Prompt: Nadia, a character in "The View from Saturday" wrote a report about sea turtles, and today you will plan your own report. Think about what species of sea turtle you would like to learn about and start your research. Review the steps of the writing process:
The Writing Process
The Writing Process
- Pre-writing - Organize your ideas based on the type of writing.
- First Draft - Write what comes to mind and don't worry about making it perfect.
- Revising - Read your draft and add, cut, or change ideas; share your writing with someone to get feedback.
- Editing (proofreading) - Carefully read through each line and correct grammar and misspelled words.
- Final Draft/Publishing - Write or type a final version.
The Loggerhead Sea Turtle
By Caleb Gray
The Loggerhead sea turtle is extremely interesting because we know so little about it. There are large chunks of their lives that we can’t study because we can’t track them that well. There are seven species of sea turtle in the world. They are the Loggerhead, Green, Leatherback, Flatback, Olive Ridly, Hawksbill, and Kemps Ridly sea turtles. All of the species have amazing adaptions, which help them survive in their habitat.
Loggerhead sea turtles have a very specific life cycle. They first break out from their egg, in a sandy mound on a beach in Florida. Then they scurry across the beach to the ocean, unless eaten by crabs or hungry Sea Gulls. They have an internal compass that guides them to the Gulf Steam into the Sargossa Sea or the Gulf of Mexico. There they spend twenty years, eating and developing. When they old enough, they go back to the beach they were born on to lay eggs. After they lay their eggs, they leave their eggs and return to the ocean.
Loggerheads sea turtles habitat are different throughout their lifetime. First, they start out on the beach, which is sandy and warm. Then they go to the Gulf Stream in the ocean, which is warm, and fast moving current. The habitat Sargossa Sea is still and mostly calm, covered with sargassum seaweed that provides shelter and food for many animals.
Loggerhead sea turtles have special adaptations help them to live in their habitat. The beak sharp when it’s mature and is made to eat jellyfish and crack open the hardest of shells. The flippers are made to crawl on land and swim in the water. The shell is used to defend themselves against predators like a shield. These three important adaptations are what it needs to survive.
The Loggerheads are very interesting turtles to me. The Loggerhead has a way of following magnetic waves, like an internal compass. It starts out with an extremely soft shell and a very soft beak, so it’s easy to eat. Loggerheads bury their eggs in a mound, and they're young raise themselves. These are all reasons that we should try to protect the Loggerhead sea turtles. We can help them by trying to slow pollution, stopping boats from leaving oil all over the Sargossa Sea and leaving their nets out for the turtles to die in.
by Nikolas Gray
There are seven species of turtle the Olive Turtle, the Loggerhead Turtle, the Green turtle, the Leatherback turtle and a few others types of sea turtles. There were more sea turtles in the past but over time more natural disasters and human-made disasters keep happening and killing the turtles. Like loose fishing nets or loose fishing hooks, to over hunting the sea turtle fins or just plain dumping oil and trash in the ocean. But there is hope for the sea turtles; scientists believe that if we start throwing away our trash in the garbage and recycling, we can slow pollution.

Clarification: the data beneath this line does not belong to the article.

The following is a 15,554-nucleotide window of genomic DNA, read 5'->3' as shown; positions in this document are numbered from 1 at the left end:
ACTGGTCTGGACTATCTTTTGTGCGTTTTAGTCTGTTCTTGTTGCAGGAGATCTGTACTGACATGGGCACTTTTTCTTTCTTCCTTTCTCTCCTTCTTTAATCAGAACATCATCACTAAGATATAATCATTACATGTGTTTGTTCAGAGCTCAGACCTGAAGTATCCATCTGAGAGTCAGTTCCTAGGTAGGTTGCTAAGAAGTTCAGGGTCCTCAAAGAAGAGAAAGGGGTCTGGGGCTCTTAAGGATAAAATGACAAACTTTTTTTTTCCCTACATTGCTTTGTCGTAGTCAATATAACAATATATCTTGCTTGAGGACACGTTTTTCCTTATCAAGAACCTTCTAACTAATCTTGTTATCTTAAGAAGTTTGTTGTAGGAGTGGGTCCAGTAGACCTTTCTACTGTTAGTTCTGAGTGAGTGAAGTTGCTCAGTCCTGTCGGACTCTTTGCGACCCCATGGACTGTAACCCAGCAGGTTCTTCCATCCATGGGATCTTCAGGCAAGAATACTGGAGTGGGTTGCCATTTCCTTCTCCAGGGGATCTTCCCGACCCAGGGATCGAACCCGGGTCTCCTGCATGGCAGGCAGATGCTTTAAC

Every Loggerhead turtle starts off as an egg, buried in a mound of sand on the beaches of Florida. After forty to fifty days, they hatch and crawl to the ocean. Their first 2 or 3 hours of life are rough (especially after they hatched) but the older they get, the less and fewer predators will eat them. A Loggerhead sea turtle can live up to 200 years. During their life span, 80% of it is traveling back and forth from the Caribean Island to the beach, they were born on.
A Loggerhead turtle's habitat is the Caribbean Islands or the beaches of Florida and sometimes you can find them in big coral reefs in the ocean. All turtles land or sea have cool adaptations that help them survive in their habitat. A Loggerhead turtles adaptations are its long neck, which helps it reach into places that it's body can't to help it catch prey. Its strong beak, which helps it chomp the shells of Queen Conch and Jellyfish. Its scales, help it push out the salt in the water from it's skin to keep their skin from drying out. And their flippers they use to swim, and guiding their way through the water.
The Loggerhead turtle can also hold their breath for over 10 minutes when they are older, but as a hatching, they can hold their breath for 3-4 minutes. A Loggerhead turtle's diet is made up of sea plants Jellyfish and Queen conch sea snails so they are considered omnivores. Omnivores are animals that eat both plants and meat.
By learning more about The Loggerhead turtle, we can find ways to help them and make sure they live on. It is important that their species live on so the food chain does not get disrupted. Without the sea turtles, the animals they eat will become over-populated. They could ruin the food chain in the ocean. Having a healthy ocean is important because, without it we can't survive.